The popes and other élite people from the papal state sometimes, as a favour, started giving plaster copies of antique sculptures to princes in other countries. One example was Trajan’s column, a copy of which was given to King Louis XIV of France. In 1824, these plaster copies were found in a windmill in Leiden. the Netherlands. It is not known how they had ended up there. As, since the seventeenth century, in the open air of Rome, the original Trajan’s column has suffered much from pollution, these plaster copies are today valuable, as they show details which are no longer clear in the original.

In the exhibition are also cork models of ancient Roman buildings, which used to be sold to tourists. And reproductions of idealized paintings of ancient Roman remains, by the neo-classicist Giovanni Paolo Panini (1692 – 1765).

During the eighteenth century, drawing academies, based on neo-classicist views, arose in many countries. First, the students had to learn to draw skeletons and muscles for human anatomy. Then, they had to make drawings of Greek and Roman sculptures, considered as models of perfect human bodies. Only after that did they draw nude human models, with bodies not as perfect as antique sculptures.

Among the plaster copies often found in drawing academies were the Venus of Arles. And the “Borghese gladiator” which does not really depicts a gladiator, as gladiators did not fight while naked. The nude statue probably depicts a hero.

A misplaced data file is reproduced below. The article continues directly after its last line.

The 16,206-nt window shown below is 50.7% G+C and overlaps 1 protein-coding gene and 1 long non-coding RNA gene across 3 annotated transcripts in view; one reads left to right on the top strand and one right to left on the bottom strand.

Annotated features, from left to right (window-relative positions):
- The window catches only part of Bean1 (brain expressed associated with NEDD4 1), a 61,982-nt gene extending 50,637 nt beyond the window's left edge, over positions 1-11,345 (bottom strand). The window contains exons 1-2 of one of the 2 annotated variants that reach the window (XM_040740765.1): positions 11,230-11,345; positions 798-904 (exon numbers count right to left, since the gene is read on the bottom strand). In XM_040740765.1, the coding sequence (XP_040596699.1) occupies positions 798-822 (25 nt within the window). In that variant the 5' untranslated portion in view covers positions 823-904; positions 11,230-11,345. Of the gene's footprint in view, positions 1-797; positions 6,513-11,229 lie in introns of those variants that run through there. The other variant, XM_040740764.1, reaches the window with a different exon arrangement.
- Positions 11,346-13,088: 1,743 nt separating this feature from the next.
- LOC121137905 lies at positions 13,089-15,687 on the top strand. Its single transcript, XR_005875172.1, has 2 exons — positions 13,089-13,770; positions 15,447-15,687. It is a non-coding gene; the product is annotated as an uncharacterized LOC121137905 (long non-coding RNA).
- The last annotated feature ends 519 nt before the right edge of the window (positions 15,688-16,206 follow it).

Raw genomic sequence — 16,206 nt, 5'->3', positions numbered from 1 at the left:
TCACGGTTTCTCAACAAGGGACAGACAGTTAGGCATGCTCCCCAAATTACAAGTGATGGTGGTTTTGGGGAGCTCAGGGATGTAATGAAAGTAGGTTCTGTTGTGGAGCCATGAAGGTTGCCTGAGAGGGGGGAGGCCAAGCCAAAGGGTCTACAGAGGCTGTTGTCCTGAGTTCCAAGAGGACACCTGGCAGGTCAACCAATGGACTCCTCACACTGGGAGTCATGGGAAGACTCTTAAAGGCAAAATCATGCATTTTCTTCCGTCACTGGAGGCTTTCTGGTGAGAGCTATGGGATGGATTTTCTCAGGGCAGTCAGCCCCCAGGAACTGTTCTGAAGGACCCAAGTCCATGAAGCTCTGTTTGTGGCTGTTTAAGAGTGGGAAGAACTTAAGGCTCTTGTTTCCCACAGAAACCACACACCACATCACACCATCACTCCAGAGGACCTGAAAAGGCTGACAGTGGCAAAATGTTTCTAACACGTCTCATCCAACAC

The Venus of Arles was considered the ideal female form, until 1820, when the Venus de Milo was discovered in Greece.

One of the drawings, depicting a statue of the Greek god Apollo, at the exhibition, is by nineteenth century drawing academy student, later famous painter, George Hendrik Breitner.

When female students had to draw plaster copies of statues, fig leaves were attached to prevent the women from seeing male genitalia.

Certainly since the 1960s in the Netherlands, neo-classicist ideas in art education became weaker. For the plaster copies, that often meant they were hidden away or even destroyed.

In the sixteenth century, mainly Roman sculpture and Roman copies of Greek sculpture had become known in western Europe. In the early nineteenth century, for the first time, classical Greek sculpture became widely known. Eg, after the Parthenon marbles arrived in London. People had difficulty in getting used to them. The poet John Keats was one of not very many people admiring the Marbles right from the start. While fellow poet Lord Byron attacked Lord Elgin for taking the sculpture from Athens. More about Byron: here.

When sculpture from the Aegina temple, still older than the Parthenon, became first known in Germany, famous author Goethe did not like it, as it did not conform to his preconceived ideas of what Greek art should be.

Bronze Horse Head Hints at Roman Ambitions in Germany: here.

MSU art professor’s theory about ancient decorating choices casts new light on Roman paintings: here.